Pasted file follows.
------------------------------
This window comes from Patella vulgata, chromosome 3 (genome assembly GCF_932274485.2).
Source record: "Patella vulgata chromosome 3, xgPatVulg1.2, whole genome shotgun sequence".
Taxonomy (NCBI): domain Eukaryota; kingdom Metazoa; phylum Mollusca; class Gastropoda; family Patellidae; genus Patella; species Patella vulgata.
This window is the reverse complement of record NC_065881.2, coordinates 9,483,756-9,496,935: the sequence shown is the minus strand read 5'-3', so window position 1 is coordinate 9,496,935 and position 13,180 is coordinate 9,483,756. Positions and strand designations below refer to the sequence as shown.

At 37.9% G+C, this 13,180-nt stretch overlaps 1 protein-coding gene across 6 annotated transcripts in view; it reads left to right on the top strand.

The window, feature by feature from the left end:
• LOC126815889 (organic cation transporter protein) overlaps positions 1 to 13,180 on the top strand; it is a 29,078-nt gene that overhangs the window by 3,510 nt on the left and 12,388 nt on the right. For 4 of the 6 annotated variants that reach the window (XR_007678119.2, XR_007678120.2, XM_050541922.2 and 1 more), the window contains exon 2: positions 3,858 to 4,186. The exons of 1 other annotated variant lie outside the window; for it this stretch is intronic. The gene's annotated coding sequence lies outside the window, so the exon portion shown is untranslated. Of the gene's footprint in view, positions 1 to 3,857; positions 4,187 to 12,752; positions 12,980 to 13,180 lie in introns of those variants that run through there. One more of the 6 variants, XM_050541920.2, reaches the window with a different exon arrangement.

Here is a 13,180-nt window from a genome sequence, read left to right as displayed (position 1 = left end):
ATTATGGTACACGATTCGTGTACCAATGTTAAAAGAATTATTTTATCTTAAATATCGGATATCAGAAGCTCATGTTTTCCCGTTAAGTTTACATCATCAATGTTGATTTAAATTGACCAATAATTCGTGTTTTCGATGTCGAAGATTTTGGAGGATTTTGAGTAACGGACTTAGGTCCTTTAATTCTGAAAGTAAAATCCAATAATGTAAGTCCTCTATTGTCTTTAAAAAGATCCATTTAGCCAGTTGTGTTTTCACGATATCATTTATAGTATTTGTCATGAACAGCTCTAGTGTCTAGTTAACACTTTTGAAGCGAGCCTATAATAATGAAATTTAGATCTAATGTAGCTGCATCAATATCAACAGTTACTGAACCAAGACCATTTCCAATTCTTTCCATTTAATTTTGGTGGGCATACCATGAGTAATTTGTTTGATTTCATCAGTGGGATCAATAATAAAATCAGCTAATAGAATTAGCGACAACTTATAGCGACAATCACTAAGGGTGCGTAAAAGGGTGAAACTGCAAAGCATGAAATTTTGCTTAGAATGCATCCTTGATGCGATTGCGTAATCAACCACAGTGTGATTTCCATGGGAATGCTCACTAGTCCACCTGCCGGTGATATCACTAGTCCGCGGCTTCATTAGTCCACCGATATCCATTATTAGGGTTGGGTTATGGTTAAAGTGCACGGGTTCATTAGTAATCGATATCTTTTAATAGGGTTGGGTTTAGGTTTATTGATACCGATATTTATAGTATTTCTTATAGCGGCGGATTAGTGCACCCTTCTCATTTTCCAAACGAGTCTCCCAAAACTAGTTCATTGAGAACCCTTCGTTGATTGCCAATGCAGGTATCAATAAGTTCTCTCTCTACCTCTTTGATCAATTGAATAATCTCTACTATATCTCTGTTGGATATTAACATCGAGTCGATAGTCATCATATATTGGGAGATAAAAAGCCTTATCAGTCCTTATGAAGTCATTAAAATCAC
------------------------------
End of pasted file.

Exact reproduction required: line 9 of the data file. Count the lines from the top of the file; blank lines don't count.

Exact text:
ATTATGGTACACGATTCGTGTACCAATGTTAAAAGAATTATTTTATCTTAAATATCGGATATCAGAAGCTCATGTTTTCCCGTTAAGTTTACATCATCAATGTTGATTTAAATTGACCAATAATTCGTGTTTTCGATGTCGAAGATTTTGGAGGATTTTGAGTAACGGACTTAGGTCCTTTAATTCTGAAAGTAAAATCCAATAATGTAAGTCCTCTATTGTCTTTAAAAAGATCCATTTAGCCAGTTGTGTTTTCACGATATCATTTATAGTATTTGTCATGAACAGCTCTAGTGTCTAGTTAACACTTTTGAAGCGAGCCTATAATAATGAAATTTAGATCTAATGTAGCTGCATCAATATCAACAGTTACTGAACCAAGACCATTTCCAATTCTTTCCATTTAATTTTGGTGGGCATACCATGAGTAATTTGTTTGATTTCATCAGTGGGATCAATAATAAAATCAGCTAATAGAATTAGCGACAACTTATAGCGACAATCACTAAGGGTGCGTAAAAGGGTGAAACTGCAAAGCATGAAATTTTGCTTAGAATGCATCCTTGATGCGATTGCGTAATCAACCACAGTGTGATTTCCATGGGAATGCTCACTAGTCCACCTGCCGGTGATATCACTAGTCCGCGGCTTCATTAGTCCACCGATATCCATTATTAGGGTTGGGTTATGGTTAAAGTGCACGGGTTCATTAGTAATCGATATCTTTTAATAGGGTTGGGTTTAGGTTTATTGATACCGATATTTATAGTATTTCTTATAGCGGCGGATTAGTGCACCCTTCTCATTTTCCAAACGAGTCTCCCAAAACTAGTTCATTGAGAACCCTTCGTTGATTGCCAATGCAGGTATCAATAAGTTCTCTCTCTACCTCTTTGATCAATTGAATAATCTCTACTATATCTCTGTTGGATATTAACATCGAGTCGATAGTCATCATATATTGGGAGATAAAAAGCCTTATCAGTCCTTATGAAGTCATTAAAATCAC